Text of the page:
I recorded the crux of it in Melbourne. And then, just the vocals, to get them right, I came back to my home studio just so I had some breathing space. I think everyone in the studio was watching me and I couldn’t quite let go properly, I don’t know what it was properly. But I couldn’t get the vocal texture right. It’s very weird though, because if I’m on stage, I have no problem letting go completely.

I was surprised to learn that Lion is actually your middle name, which your parents allowed you to choose yourself. Is that right?

My parents were kind of hippies, and they left the middle name part open and they said I could decide my own middle name. When I was four, I was really obsessed with lions so that’s what it is. Lucky it wasn’t something stupid like Power Ranger! So now it’s just a convenient stage name. No regrets. I’m happy that it could have been something really stupid [laughs] so I’ll settle for Lion, that’s okay.

And you’ve run with it in naming your band, The Tamers, and in your current promotional shots as well. It’s almost as if your younger self knew something …

[Like] a little prophesying four year old [laughs] That lion picture is [from the November music video]. Kind of taking the piss but it’s a really cool film clip. Very cinematic. There’s this animal catcher guy swooping around town collecting people dressed as animals. Obviously, I’ll be biased because it’s the newest one, but I reckon that one will be the best one.

What made you want to be a musician?

I think it’s the release that you feel when you write a good song. I find it therapeutic to write music, and I feel that’s like, where you’re accessing that conscious part, you’re free from the rest of everything else. I like performing. I just like being creative. This is why I wanted to go into radio, as well – anything creative, I just love doing.

You’ve been doing music for a long time – how would you say you’ve grown as an artist?

I used to try and write poetry and songs when I was a teenager, so I’ve definitely got a hold of how a songwriting process goes to me, and knowing my formula that I can work to write songs with. In recent years, I’ve just flown with my confidence. I feel a lot more at ease,  performing and recording, more comfortable in my own skin. Where, early on, it was like, “Am I meant to be singing?” “Am I good enough?” But now, I’m a lot more comfortable.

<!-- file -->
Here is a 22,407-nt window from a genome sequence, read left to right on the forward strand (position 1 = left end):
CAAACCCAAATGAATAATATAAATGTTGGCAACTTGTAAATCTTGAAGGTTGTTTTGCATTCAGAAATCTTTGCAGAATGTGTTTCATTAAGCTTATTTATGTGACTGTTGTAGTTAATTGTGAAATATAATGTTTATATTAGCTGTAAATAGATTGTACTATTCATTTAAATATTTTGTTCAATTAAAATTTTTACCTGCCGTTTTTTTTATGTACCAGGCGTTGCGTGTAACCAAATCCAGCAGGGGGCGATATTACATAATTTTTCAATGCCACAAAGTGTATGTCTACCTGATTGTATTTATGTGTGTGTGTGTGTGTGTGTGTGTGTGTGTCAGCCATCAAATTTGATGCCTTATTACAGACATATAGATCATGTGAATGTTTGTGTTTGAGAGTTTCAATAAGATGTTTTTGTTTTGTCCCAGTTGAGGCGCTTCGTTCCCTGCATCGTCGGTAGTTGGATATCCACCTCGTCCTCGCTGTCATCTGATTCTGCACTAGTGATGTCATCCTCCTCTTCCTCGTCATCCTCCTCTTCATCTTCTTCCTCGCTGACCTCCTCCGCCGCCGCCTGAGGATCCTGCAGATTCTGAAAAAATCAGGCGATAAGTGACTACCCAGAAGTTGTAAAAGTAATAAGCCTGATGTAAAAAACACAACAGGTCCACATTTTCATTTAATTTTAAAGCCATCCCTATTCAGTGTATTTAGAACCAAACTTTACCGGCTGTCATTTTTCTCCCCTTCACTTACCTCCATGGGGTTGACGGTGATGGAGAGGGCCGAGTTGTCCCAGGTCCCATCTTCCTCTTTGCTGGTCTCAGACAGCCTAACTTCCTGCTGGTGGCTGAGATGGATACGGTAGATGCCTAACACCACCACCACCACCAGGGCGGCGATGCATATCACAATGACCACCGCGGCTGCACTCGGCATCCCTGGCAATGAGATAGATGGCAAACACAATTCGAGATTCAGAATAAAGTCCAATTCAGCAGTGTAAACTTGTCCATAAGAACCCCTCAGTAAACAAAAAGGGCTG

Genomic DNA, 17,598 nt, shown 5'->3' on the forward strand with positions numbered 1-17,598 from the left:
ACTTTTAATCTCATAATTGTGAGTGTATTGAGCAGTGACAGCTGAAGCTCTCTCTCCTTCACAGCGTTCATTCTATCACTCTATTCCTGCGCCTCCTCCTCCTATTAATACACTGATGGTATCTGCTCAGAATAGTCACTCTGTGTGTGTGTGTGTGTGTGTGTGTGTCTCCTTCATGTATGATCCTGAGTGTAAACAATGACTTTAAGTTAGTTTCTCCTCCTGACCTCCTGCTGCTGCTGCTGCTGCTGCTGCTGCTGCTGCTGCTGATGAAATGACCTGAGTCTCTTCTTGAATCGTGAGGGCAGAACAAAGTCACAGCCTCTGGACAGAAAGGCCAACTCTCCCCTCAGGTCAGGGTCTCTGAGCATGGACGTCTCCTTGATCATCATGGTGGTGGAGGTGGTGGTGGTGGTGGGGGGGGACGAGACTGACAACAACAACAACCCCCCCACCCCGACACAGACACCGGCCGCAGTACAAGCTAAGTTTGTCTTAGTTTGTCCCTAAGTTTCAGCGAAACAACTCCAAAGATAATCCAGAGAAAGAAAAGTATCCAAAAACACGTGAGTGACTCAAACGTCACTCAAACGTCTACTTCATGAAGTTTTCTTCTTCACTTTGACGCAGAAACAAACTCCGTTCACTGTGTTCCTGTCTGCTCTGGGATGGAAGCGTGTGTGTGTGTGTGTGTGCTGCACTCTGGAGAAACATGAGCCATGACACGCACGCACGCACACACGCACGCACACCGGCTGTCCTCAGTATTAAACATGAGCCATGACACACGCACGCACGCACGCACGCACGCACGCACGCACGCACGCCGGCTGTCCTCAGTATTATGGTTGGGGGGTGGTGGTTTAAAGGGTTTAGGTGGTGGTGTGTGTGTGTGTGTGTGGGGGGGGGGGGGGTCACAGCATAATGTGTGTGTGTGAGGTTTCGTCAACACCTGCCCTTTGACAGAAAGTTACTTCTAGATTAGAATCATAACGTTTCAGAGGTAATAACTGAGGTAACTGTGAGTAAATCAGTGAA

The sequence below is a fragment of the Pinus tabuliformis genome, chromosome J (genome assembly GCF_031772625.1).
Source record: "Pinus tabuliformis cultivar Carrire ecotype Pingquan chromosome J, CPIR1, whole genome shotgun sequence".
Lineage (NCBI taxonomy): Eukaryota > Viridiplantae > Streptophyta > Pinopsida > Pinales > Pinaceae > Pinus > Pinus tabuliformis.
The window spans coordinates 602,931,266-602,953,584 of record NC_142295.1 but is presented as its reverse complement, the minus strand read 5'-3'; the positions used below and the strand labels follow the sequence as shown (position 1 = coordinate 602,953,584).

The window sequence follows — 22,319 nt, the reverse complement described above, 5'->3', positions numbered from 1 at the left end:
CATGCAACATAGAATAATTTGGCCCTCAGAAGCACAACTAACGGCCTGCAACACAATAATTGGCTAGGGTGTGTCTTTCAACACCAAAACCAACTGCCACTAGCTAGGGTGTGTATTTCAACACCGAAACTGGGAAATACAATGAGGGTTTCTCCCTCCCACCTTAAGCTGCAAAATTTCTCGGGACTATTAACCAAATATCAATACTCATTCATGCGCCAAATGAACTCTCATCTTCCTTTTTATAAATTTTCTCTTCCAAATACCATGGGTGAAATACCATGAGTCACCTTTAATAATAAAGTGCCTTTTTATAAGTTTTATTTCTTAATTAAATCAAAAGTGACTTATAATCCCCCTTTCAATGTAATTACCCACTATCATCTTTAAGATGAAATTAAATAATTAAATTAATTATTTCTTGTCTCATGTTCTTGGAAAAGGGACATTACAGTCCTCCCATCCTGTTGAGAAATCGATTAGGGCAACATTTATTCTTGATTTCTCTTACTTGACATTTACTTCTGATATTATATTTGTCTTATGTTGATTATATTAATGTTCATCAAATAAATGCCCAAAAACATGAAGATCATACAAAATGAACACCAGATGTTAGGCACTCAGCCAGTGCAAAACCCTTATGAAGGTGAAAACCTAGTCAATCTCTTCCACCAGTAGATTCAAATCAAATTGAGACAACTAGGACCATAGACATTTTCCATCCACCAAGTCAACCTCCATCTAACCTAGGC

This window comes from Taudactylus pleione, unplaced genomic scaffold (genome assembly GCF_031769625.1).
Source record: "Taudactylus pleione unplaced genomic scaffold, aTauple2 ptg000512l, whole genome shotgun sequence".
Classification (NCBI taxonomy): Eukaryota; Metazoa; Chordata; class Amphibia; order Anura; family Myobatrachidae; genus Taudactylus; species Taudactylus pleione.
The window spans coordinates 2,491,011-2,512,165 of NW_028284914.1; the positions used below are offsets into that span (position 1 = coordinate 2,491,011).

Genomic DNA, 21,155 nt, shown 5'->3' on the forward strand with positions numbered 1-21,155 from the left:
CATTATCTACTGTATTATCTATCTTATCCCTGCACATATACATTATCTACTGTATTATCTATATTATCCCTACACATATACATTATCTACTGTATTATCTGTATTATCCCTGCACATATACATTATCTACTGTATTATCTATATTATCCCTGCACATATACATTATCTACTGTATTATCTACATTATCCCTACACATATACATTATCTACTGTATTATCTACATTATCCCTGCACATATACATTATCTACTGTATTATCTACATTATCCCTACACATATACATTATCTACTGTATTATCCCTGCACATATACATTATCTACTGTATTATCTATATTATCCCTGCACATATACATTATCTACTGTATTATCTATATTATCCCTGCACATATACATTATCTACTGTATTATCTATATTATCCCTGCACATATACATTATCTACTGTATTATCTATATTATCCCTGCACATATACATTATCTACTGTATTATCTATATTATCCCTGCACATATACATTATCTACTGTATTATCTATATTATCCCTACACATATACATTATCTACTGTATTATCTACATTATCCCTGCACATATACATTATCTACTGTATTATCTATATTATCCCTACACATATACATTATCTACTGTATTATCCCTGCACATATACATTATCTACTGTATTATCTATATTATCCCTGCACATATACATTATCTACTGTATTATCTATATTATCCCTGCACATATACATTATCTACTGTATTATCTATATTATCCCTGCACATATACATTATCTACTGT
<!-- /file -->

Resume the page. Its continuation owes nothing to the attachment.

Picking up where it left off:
Where your parents musicians as well?

My great grandpa was a concert pianist, but other than that, my parents weren’t musical. They were very encouraging though. I have a lot to thank for them. I started playing piano when I was 11 years old (my neighbours were getting piano lessons and I started loitering at their house until I started lessons as well) and my Mum would put me in poetry competitions – and it evolved when I started putting the two together.

Who was the first band you saw in concert?

Oh, what a good question! I have three older sisters, so they used to take me to gigs when I was really, really little. I saw Lenny Kravitz when I was six years old. I was [also] at the Nirvana concert when they played here in the early 90s – I would have been like four-ish or something [laughs].

That’s some pretty cool names – but you’ve also played with some impressive acts yourself. 

In my travels, I’ve played with some really cool acts like the Waifs and the Rubens. There’s a girl called Sal Kimber & The Rollin’ Wheels, I played with her in Melbourne recently and she was really amazing. I always love being able to support artists that I admire.

I more so enjoy hanging out with them, having fun and talking about what they’re doing. I guess it is an inspiration to see their actions [and] how successful they are – but it’s just great to hang out and have a beer with those sorts of people. I’m always interested in success, how that happens and seeing the different personality types. People are all cut from the same cloth, everyone has to piss everyday sort of thing, so I find it really interesting to dig into what other people’s habits are, what got them to certain places …

[The] most interesting person, would be one I met in radio, was Paul Dempsey. He just [knows] every single facet about his sound. I tried to adopt that level of knowledge and control – cover every aspect of your artistry, so you can always get it right. He was very interesting [and] very down to Earth.

What are your plans for the rest of the year?

The November release will happen with the EP and so we’ll be pushing that song. Later in the year, we might be going into the studio again to record another bunch of songs, which will become a debut album. [But] once this [tour] all winds up, I think I’ll have a break for a month or something. [laughs]

You can find out more about Thom, here:
or on [Facebook] [Twitter] or [Instagram]

Catch Thom Lion and The Tamers at Jive, Adelaide on July 30th.
Sleep Riots is out July 29th.